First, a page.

Enlightened PM Tip # 19 – Recognize Stories and Don’t Allow Them to Influence Behavior
This is another tip for which we can thank my friend Gregg Oliver. Stories are what we tell ourselves to explain the behavior of others. “The boss doesn’t like me so I never get the good projects; Mary never completes her work on time because she’s lazy” and “Ali comes in late every morning because he’s not committed.” What is interesting about stories is that we all use them and that they are wrong about 90% of the time. Even more troubling is that we take action based on the stories that we tell ourselves, so if those stories are usually wrong what does that say about the actions that we take based on those stories? It is impossible to accurately know why someone behaves in a certain way unless that person chooses to explain his or her behavior to you. Learn to recognize a story when you tell yourself one and question your assumptions before acting on them. Remember that the story you tell yourself regarding someone else’s behavior is very likely wrong and any action you take based on that story will likely be wrong as well.
Enlightened PM Tip #41 –Utilize Both Project Management Experience and Formal Education and Training to Accomplish Professional Growth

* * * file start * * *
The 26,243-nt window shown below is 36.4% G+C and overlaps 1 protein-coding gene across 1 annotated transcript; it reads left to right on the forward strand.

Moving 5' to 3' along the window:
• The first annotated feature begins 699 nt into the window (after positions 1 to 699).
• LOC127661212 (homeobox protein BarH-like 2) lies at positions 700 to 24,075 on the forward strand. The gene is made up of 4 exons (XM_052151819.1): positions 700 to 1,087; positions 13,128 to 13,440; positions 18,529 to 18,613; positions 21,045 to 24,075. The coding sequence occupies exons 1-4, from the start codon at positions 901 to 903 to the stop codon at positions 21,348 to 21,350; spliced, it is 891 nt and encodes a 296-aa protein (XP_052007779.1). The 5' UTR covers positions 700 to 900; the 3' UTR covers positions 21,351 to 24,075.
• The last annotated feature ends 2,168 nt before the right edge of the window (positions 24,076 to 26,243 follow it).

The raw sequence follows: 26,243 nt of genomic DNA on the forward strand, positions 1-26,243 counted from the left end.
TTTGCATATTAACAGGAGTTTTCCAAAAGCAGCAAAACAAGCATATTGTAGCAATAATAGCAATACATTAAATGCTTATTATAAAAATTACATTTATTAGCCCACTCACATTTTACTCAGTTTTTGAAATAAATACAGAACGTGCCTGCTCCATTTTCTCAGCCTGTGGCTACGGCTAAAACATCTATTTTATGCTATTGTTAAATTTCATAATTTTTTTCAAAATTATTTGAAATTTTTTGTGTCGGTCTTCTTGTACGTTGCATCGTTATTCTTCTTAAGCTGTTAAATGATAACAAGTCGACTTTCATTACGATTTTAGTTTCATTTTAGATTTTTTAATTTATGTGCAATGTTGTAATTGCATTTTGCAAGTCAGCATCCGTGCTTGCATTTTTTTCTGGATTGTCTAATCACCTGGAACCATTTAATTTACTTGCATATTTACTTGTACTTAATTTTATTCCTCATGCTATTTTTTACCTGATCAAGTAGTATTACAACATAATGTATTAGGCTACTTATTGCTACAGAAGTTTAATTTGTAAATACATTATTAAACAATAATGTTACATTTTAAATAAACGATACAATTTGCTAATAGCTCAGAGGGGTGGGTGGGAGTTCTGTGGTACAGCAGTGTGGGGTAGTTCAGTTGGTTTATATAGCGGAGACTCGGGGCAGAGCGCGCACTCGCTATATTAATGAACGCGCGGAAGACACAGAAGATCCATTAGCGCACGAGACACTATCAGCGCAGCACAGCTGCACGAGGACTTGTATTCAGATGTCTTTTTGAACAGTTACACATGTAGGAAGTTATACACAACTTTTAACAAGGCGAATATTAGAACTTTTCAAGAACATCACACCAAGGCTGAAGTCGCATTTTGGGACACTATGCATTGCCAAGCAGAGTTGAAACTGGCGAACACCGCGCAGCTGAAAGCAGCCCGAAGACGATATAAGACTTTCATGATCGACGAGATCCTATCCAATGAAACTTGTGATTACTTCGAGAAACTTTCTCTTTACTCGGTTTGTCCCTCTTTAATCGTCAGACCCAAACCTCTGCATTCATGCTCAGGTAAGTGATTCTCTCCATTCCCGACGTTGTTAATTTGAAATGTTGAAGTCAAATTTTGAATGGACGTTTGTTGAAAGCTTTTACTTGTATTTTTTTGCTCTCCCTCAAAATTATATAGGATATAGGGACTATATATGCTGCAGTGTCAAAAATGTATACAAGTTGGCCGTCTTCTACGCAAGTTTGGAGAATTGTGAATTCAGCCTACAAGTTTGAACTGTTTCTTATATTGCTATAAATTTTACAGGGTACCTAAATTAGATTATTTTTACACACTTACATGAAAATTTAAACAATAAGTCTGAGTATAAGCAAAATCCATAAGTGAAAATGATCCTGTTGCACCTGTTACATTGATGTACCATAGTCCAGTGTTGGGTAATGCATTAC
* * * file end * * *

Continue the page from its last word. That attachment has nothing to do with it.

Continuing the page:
Often times I’ll hear working project managers espouse the benefits of experience while discounting the need for formal training or education (this is usually from those having no certification or formal project management training). The argument is typically along the lines of “I’ve been doing this for 25 years and I’ve learned everything I need to know on the job.” These are usually the same people who will tell you that everything is always late and over budget and the level of stress is always very high because that’s just the nature of project management. Unfortunately, a person having experience alone usually means that the individual spent a great deal of time learning and reinforcing bad habits, and is likely not an effective project manager. It’s equally detrimental to just have theory alone, as someone with formal training but no real-world experience will lack the ability to temper the theory and apply that knowledge in a real-world workplace environment. The best way to develop professionally is to continuously seek formal project management training while gaining experience in the workplace. By taking this approach an individual can learn the principles or mechanics of project management (i.e., why things work the way they do) and apply only the tools and techniques that add value for a particular organization, thus optimizing performance and professional growth.